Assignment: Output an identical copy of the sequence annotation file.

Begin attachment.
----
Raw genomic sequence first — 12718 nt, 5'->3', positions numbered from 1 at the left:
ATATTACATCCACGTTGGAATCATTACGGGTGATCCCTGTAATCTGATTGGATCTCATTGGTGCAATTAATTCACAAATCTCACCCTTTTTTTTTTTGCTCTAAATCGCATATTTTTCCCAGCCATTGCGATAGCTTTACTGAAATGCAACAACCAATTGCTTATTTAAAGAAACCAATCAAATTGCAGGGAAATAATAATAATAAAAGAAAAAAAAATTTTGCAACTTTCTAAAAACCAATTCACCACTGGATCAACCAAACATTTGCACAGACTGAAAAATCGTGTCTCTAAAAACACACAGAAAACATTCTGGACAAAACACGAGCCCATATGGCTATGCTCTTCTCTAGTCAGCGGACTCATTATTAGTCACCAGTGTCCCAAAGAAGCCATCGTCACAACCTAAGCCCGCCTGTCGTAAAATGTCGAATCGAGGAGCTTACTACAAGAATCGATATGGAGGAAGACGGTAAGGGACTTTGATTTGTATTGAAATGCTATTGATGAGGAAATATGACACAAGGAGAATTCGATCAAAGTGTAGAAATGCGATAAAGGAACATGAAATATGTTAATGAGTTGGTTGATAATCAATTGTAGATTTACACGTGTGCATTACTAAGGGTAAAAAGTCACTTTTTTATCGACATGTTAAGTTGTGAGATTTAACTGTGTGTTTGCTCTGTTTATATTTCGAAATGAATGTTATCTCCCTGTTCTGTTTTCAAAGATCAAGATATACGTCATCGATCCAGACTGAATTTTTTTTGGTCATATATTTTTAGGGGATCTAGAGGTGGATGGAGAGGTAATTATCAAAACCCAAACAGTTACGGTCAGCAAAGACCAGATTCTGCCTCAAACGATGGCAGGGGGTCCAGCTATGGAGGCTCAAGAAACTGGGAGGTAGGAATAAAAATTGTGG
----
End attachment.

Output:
Raw genomic sequence first — 12718 nt, 5'->3', positions numbered from 1 at the left:
ATATTACATCCACGTTGGAATCATTACGGGTGATCCCTGTAATCTGATTGGATCTCATTGGTGCAATTAATTCACAAATCTCACCCTTTTTTTTTTTGCTCTAAATCGCATATTTTTCCCAGCCATTGCGATAGCTTTACTGAAATGCAACAACCAATTGCTTATTTAAAGAAACCAATCAAATTGCAGGGAAATAATAATAATAAAAGAAAAAAAAATTTTGCAACTTTCTAAAAACCAATTCACCACTGGATCAACCAAACATTTGCACAGACTGAAAAATCGTGTCTCTAAAAACACACAGAAAACATTCTGGACAAAACACGAGCCCATATGGCTATGCTCTTCTCTAGTCAGCGGACTCATTATTAGTCACCAGTGTCCCAAAGAAGCCATCGTCACAACCTAAGCCCGCCTGTCGTAAAATGTCGAATCGAGGAGCTTACTACAAGAATCGATATGGAGGAAGACGGTAAGGGACTTTGATTTGTATTGAAATGCTATTGATGAGGAAATATGACACAAGGAGAATTCGATCAAAGTGTAGAAATGCGATAAAGGAACATGAAATATGTTAATGAGTTGGTTGATAATCAATTGTAGATTTACACGTGTGCATTACTAAGGGTAAAAAGTCACTTTTTTATCGACATGTTAAGTTGTGAGATTTAACTGTGTGTTTGCTCTGTTTATATTTCGAAATGAATGTTATCTCCCTGTTCTGTTTTCAAAGATCAAGATATACGTCATCGATCCAGACTGAATTTTTTTTGGTCATATATTTTTAGGGGATCTAGAGGTGGATGGAGAGGTAATTATCAAAACCCAAACAGTTACGGTCAGCAAAGACCAGATTCTGCCTCAAACGATGGCAGGGGGTCCAGCTATGGAGGCTCAAGAAACTGGGAGGTAGGAATAAAAATTGTGG